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Anesthetic Monitoring
in Exotic Animals

Every anesthetized patient deserves safe, high-quality care, however even the most steadfast and seasoned veterinary anesthetist can find themselves intimidated by exotic animal patients.

How does the unique anatomy/physiology of birds, reptiles, and exotic companion mammals affect anesthetic monitoring parameters? Review the fundamentals of monitoring vital signs, pulse oximetry, electrocardiography, capnography, and blood pressure in these special species.

This content was authored by certified veterinary technician and veterinary technician specialist in anesthesia and analgesia, Katrina Lafferty and critically reviewed by Jody Nugent-Deal, CVT, VTS (Anesthesia/Analgesia) and a Diplomate of the European College of Veterinary Anaesthesia and Analgesia, Barbara Ambros.

Monitoring Vital Signs in Exotic Animal Species

snake doppler

Photo credit: Katrina Lafferty, CVT

Standard veterinary anesthesia monitors are not designed to read the extremely high (or extremely low) heart rates and respiratory rates of some exotic animal patients. Despite these challenges, valuable information can be gathered from monitoring tools as well as hands-on techniques. Essential vital signs, such as heart rate and rhythm, respiratory rate and depth, body temperature, and mucous membrane color, should ideally be evaluated in every patient.

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Capnometry in Exotic Animal Species

rabbit capnometry

Photo credit: Katrina Lafferty, CVT

Capnometry measures the maximum value of carbon dioxide obtained at the end of expiration or end-tidal carbon dioxide. In what special species can capnography be used as a reliable tool to evaluate the adequacy of ventilation? In what species should capnography be used only to identify clinical trends?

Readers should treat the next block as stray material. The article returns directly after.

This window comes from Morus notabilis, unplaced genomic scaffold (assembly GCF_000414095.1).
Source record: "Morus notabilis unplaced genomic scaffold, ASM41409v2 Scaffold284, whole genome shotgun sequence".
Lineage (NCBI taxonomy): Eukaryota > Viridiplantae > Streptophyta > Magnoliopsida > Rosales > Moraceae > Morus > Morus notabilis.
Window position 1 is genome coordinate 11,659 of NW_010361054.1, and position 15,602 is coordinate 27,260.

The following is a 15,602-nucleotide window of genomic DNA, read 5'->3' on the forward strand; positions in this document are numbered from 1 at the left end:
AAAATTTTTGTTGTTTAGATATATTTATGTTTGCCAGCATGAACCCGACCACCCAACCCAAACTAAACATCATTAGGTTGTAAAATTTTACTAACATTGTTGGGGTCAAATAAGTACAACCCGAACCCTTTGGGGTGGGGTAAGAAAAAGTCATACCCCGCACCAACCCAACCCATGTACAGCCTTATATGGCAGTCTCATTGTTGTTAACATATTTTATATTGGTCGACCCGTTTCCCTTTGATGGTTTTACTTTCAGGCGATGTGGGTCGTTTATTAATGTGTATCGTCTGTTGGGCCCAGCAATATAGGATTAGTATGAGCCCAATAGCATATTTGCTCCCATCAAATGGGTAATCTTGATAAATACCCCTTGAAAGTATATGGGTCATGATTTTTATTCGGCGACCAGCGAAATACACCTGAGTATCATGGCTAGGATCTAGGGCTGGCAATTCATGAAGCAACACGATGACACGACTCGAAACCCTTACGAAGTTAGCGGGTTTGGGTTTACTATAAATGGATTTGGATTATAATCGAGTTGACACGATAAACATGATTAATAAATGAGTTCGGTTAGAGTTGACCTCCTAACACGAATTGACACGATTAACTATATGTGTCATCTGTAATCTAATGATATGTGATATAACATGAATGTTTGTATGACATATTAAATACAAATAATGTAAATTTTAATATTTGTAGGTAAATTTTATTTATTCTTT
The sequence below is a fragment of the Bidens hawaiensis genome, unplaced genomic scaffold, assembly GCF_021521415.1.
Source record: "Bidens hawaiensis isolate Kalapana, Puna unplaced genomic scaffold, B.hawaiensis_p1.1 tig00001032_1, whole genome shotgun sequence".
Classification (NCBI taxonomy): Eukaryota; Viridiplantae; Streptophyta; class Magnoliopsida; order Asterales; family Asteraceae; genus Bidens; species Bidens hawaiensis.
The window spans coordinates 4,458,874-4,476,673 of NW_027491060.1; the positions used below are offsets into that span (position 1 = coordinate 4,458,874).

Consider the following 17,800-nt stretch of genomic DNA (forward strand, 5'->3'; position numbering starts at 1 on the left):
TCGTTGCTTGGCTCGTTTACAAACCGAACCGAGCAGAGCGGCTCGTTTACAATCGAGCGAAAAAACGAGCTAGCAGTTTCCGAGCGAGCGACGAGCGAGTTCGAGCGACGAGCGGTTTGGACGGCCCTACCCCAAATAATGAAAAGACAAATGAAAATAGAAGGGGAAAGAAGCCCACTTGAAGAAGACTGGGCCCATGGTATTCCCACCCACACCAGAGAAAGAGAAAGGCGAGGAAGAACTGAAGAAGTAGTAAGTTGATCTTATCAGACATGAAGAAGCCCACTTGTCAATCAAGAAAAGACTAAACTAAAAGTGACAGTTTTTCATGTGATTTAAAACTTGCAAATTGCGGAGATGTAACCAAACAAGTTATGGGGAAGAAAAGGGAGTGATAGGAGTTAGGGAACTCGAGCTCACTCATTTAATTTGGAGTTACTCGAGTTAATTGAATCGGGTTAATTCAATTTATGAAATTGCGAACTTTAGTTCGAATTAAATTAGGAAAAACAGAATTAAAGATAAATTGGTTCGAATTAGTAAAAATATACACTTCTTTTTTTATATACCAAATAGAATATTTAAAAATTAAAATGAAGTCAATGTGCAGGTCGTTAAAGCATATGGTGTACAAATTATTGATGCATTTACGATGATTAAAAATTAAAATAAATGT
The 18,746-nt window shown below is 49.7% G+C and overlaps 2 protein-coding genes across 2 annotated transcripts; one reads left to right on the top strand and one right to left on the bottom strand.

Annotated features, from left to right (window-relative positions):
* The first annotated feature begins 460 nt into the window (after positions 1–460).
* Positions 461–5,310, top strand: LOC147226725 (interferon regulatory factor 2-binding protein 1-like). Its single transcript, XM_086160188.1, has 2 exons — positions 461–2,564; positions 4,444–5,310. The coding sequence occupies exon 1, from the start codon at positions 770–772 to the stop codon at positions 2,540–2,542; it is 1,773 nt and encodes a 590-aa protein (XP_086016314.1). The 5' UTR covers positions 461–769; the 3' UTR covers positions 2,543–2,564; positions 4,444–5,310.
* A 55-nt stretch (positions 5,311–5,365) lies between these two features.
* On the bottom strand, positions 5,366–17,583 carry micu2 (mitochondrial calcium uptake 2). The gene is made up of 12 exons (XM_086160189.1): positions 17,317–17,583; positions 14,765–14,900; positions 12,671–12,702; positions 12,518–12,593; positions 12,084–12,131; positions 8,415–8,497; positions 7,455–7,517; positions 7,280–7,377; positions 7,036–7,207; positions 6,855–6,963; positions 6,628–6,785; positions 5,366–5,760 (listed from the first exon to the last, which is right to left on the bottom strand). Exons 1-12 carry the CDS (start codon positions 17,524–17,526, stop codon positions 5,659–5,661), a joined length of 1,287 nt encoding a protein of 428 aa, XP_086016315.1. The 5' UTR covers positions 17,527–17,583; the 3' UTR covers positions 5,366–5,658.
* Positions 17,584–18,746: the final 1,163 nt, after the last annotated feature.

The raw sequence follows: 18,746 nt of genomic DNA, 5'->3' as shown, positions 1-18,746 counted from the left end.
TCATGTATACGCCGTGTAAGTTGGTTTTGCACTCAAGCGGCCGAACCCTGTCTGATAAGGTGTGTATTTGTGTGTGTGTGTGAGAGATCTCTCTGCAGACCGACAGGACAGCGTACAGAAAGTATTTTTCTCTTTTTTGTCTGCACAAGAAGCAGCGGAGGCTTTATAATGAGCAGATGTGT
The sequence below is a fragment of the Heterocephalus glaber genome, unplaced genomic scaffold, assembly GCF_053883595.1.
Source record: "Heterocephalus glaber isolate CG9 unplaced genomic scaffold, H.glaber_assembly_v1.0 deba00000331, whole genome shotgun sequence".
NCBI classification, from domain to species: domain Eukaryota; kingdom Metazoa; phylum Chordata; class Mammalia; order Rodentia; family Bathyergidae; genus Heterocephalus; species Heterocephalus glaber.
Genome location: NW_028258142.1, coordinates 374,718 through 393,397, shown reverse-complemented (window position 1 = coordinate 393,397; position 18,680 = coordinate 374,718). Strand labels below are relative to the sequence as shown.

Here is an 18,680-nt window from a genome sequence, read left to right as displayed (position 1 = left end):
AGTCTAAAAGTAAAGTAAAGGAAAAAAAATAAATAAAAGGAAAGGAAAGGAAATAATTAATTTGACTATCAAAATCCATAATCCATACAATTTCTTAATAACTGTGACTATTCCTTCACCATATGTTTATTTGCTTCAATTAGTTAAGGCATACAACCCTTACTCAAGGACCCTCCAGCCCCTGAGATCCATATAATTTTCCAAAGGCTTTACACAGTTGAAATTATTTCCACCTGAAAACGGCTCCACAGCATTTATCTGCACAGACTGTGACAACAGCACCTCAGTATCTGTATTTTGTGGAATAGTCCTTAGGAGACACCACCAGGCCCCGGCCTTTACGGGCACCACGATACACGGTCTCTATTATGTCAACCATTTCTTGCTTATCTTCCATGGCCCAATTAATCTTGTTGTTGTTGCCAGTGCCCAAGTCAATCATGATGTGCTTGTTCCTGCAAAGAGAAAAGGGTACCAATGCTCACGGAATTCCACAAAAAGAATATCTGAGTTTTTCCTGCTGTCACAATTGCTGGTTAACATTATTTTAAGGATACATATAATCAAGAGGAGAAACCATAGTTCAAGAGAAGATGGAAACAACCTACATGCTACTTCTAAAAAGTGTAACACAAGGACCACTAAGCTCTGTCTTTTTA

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Blood Pressure Monitoring in Exotic Animal Species

blood pressure

Photo credit: Marla Lichtenberger, DVM, DACVECC

Indirect arterial blood pressure is most commonly measured by non-invasive oscillometric or Doppler ultrasound monitors. How is this technique unique in exotic companion mammals when compared to dogs and cats? How is this technique performed in birds and can this procedure be used in reptiles?

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Pulse Oximetry in Exotic Animal Species

pulse oxometry

Photo credit: Katrina Lafferty, CVT

Ideally, heart rate and oxygenation should be monitored during every anesthetic event. In what special species has pulse oximetry been validated? And how does patient size affect the accuracy of readings during the course of anesthesia?

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Electrocardiography in Exotic Animal Species

turtle ecg

Photo credit: Katrina Lafferty, CVT

Electrocardiography monitors the electrical activity of cardiac muscle cells and is particularly useful during long-term anesthesia when disturbances in acid-base and electrolyte balance can lead to arrhythmias. How are leads attached when monitoring the electrocardiogram in exotic animals? And what is the appearance of normal ECG tracings in birds and reptiles?

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Anesthetic Records

clipboard View the collection of anesthetic records recommended by lead author, Katrina Lafferty and added to LafeberVet’s collection of Forms & Questionnaires:

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Stay Tuned

Coming Soon: Monitoring Anesthetic Depth in Exotic Animal Species

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